Samoa PM says Pacific can deal with its own security issues

Samoan PM Fiame Naomi Mata'afa said that China has had a long presence as a diplomatic and economic partner. PHOTO: REUTERS

WELLINGTON (REUTERS) - Pacific security issues should and can be dealt with by countries in the region, Samoan Prime Minister Fiame Naomi Mata'afa said on Friday (June 17), adding that China remained an attractive economic partner given its size.

China's growing influence in the Pacific and the potential of militarisation in the small island nations scattered across the South Pacific has concerned neighbouring Australia and New Zealand and their ally, the United States.

"Everyone's interested in China - they're a huge market, in purchasing power, and so forth," said Ms Mata'afa in an interview with Reuters during an official visit to New Zealand.

China's increasing regional influence was highlighted after the Solomon Island's signed a security pact with Beijing earlier in the year.

"We need as a region to deal with the (security) issue in the broader context of what we already have in place," Ms Mata'afa said citing previous regional security agreements.

An upcoming Pacific Islands Forum leaders meeting would discuss whether more needed to be done on the security front so other island countries don't feel they need to look outside the region, she added.

The Forum represents 18 island states spanning the Pacific's three cultural and geographic groups of Micronesia, Melanesia and Polynesia, as well as Australia and New Zealand. Some members have diplomatic ties to Taiwan while most recognise Beijing.

Traditionally Australia and New Zealand have been the main security and aid partners for island states, supplying development and disaster aid and military assistance when needed.

Ms Mata'afa said she understood the region was increasingly contested but that China has had a long presence as a diplomatic and economic partner and "what I don't like is if there is elements of racism in the discourse."

The region was no longer just part of the "Blue Pacific"narrative but had been encapsulated in the much larger Indo-Pacific and needed to be given more of a voice, she said.

"Now America wants to essentially come back. And that's also, I think, heightened Australia and New Zealand's role and function," she said. "There's a whole shifting of geopolitical arrangements."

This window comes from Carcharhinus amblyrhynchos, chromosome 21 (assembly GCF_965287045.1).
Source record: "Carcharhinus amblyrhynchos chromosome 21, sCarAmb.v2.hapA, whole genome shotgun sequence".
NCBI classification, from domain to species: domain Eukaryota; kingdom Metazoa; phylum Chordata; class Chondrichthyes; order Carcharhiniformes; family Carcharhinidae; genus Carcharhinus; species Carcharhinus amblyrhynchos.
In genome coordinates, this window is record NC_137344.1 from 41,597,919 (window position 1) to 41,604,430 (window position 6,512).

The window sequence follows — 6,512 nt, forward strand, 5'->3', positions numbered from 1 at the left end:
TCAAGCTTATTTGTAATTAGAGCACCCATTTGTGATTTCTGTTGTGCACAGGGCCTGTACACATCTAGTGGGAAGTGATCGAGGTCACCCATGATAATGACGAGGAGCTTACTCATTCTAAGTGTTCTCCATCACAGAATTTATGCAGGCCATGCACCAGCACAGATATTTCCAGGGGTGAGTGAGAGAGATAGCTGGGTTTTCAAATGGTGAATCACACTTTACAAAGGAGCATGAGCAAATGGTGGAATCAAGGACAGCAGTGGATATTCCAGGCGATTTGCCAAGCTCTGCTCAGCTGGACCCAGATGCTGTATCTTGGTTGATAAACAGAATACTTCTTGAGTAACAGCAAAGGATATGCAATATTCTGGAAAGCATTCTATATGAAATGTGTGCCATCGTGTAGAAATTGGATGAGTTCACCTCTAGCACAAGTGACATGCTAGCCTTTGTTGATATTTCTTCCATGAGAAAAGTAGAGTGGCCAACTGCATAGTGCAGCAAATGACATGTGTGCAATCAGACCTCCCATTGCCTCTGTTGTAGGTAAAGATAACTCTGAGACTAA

Ms Mata'afa said for example South Pacific countries had not been consulted on the creation of Aukus, a security grouping announced last year that includes Australia, the United Kingdom and the United States, and she felt they should have been.

In recent meetings, she said she had asked both New Zealand and Australian leaders whether as Pacific countries they keep in mind their Pacific family when discussing politics with countries such as United States and China.

The upcoming and in-person meeting of the Pacific Island Forum would be important in ensuring a unified voice on the global stage, especially after northern Pacific countries had threatened to leave the grouping, Ms Mata'afa said.

While the geopolitical contest was topical, Ms Mata'afa said the bigger challenges facing the region were the recovery from Covid-19 and broader health issues, and climate change.

"There's the immediate effect with encroachment of rising seas and erosion of coastlines… and the heightened regularity now of natural disasters," she said. "Natural disasters have become quite a significant factor in the development trajectory of the region. You go forward a few steps, you get hit by a cyclone and that's reversed."

For Pacific countries, climate change had very real sovereignty implications as islands faced the reality of shrinking or disappearing.

"Our land masses are such that we don't have the luxury of moving to a different part of the country," she said.

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